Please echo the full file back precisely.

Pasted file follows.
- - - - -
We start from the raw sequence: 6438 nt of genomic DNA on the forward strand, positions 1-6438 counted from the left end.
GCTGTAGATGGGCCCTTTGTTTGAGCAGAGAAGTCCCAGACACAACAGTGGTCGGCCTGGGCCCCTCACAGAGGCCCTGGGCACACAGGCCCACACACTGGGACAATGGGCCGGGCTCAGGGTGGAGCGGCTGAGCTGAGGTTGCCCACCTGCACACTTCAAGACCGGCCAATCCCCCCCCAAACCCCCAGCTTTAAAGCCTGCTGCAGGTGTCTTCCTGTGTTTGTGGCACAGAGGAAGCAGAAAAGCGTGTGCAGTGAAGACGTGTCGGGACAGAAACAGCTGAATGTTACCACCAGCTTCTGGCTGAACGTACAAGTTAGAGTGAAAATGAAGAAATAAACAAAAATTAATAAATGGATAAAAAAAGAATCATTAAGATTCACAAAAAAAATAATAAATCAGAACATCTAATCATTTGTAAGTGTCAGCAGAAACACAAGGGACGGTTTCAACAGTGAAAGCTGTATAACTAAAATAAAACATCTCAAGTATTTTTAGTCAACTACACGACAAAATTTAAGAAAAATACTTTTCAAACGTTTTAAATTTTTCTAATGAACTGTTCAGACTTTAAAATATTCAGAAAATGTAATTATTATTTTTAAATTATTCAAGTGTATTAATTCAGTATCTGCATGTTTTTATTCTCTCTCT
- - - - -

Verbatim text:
We start from the raw sequence: 6438 nt of genomic DNA on the forward strand, positions 1-6438 counted from the left end.
GCTGTAGATGGGCCCTTTGTTTGAGCAGAGAAGTCCCAGACACAACAGTGGTCGGCCTGGGCCCCTCACAGAGGCCCTGGGCACACAGGCCCACACACTGGGACAATGGGCCGGGCTCAGGGTGGAGCGGCTGAGCTGAGGTTGCCCACCTGCACACTTCAAGACCGGCCAATCCCCCCCCAAACCCCCAGCTTTAAAGCCTGCTGCAGGTGTCTTCCTGTGTTTGTGGCACAGAGGAAGCAGAAAAGCGTGTGCAGTGAAGACGTGTCGGGACAGAAACAGCTGAATGTTACCACCAGCTTCTGGCTGAACGTACAAGTTAGAGTGAAAATGAAGAAATAAACAAAAATTAATAAATGGATAAAAAAAGAATCATTAAGATTCACAAAAAAAATAATAAATCAGAACATCTAATCATTTGTAAGTGTCAGCAGAAACACAAGGGACGGTTTCAACAGTGAAAGCTGTATAACTAAAATAAAACATCTCAAGTATTTTTAGTCAACTACACGACAAAATTTAAGAAAAATACTTTTCAAACGTTTTAAATTTTTCTAATGAACTGTTCAGACTTTAAAATATTCAGAAAATGTAATTATTATTTTTAAATTATTCAAGTGTATTAATTCAGTATCTGCATGTTTTTATTCTCTCTCT